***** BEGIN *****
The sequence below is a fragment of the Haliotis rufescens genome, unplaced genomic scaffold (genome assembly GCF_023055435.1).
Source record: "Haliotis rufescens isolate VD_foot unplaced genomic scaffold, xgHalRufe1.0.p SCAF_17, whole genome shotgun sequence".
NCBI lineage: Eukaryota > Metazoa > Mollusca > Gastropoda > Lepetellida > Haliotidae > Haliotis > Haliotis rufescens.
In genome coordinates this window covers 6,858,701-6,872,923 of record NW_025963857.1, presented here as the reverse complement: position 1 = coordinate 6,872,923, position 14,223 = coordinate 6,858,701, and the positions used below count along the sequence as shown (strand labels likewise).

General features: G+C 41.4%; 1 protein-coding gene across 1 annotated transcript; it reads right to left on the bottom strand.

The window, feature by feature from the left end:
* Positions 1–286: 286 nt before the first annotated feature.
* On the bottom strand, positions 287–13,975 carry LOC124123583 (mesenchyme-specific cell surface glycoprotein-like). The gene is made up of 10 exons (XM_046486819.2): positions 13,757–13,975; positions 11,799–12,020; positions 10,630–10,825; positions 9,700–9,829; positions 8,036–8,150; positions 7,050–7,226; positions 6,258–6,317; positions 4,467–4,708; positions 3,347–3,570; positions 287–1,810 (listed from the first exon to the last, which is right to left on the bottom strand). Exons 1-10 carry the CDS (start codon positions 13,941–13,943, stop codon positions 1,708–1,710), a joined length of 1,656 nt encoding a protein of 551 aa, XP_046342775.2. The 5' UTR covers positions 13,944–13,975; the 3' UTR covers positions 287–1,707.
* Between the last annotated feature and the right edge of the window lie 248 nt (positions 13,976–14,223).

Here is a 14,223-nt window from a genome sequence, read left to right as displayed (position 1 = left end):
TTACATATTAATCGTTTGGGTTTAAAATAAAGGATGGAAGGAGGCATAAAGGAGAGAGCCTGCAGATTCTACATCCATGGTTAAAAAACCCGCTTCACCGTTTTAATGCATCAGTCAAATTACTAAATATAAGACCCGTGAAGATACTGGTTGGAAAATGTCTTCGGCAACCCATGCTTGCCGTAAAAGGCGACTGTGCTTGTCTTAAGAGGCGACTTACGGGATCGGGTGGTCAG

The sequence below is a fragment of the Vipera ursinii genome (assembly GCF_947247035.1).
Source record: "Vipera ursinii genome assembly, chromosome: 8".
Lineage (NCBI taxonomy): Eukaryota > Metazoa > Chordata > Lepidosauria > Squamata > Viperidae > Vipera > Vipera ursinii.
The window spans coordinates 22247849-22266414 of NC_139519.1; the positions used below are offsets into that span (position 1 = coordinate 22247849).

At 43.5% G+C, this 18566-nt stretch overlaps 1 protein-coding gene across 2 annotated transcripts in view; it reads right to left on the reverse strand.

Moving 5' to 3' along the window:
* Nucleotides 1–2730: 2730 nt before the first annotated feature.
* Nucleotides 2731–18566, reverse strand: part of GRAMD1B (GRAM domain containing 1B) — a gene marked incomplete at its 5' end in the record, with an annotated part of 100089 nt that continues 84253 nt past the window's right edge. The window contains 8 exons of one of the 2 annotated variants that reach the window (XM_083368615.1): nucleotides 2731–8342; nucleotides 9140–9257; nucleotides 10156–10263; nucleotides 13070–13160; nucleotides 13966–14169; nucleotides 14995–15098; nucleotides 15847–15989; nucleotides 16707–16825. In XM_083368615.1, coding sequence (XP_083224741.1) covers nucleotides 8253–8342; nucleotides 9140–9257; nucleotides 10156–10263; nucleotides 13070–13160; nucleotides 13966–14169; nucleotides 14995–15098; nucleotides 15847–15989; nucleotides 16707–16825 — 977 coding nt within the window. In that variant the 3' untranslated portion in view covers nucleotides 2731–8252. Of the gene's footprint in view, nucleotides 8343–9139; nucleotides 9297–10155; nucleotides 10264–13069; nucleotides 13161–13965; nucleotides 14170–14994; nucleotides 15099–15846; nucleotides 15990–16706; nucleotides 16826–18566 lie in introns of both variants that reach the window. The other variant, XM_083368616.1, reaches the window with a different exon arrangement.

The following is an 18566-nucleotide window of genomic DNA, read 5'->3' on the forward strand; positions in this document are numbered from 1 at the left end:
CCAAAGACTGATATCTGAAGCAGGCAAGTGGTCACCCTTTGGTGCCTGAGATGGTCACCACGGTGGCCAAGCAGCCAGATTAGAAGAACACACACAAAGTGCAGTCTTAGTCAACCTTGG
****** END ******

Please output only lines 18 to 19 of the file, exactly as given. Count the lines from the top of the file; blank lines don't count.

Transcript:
* Nucleotides 1–2730: 2730 nt before the first annotated feature.
* Nucleotides 2731–18566, reverse strand: part of GRAMD1B (GRAM domain containing 1B) — a gene marked incomplete at its 5' end in the record, with an annotated part of 100089 nt that continues 84253 nt past the window's right edge. The window contains 8 exons of one of the 2 annotated variants that reach the window (XM_083368615.1): nucleotides 2731–8342; nucleotides 9140–9257; nucleotides 10156–10263; nucleotides 13070–13160; nucleotides 13966–14169; nucleotides 14995–15098; nucleotides 15847–15989; nucleotides 16707–16825. In XM_083368615.1, coding sequence (XP_083224741.1) covers nucleotides 8253–8342; nucleotides 9140–9257; nucleotides 10156–10263; nucleotides 13070–13160; nucleotides 13966–14169; nucleotides 14995–15098; nucleotides 15847–15989; nucleotides 16707–16825 — 977 coding nt within the window. In that variant the 3' untranslated portion in view covers nucleotides 2731–8252. Of the gene's footprint in view, nucleotides 8343–9139; nucleotides 9297–10155; nucleotides 10264–13069; nucleotides 13161–13965; nucleotides 14170–14994; nucleotides 15099–15846; nucleotides 15990–16706; nucleotides 16826–18566 lie in introns of both variants that reach the window. The other variant, XM_083368616.1, reaches the window with a different exon arrangement.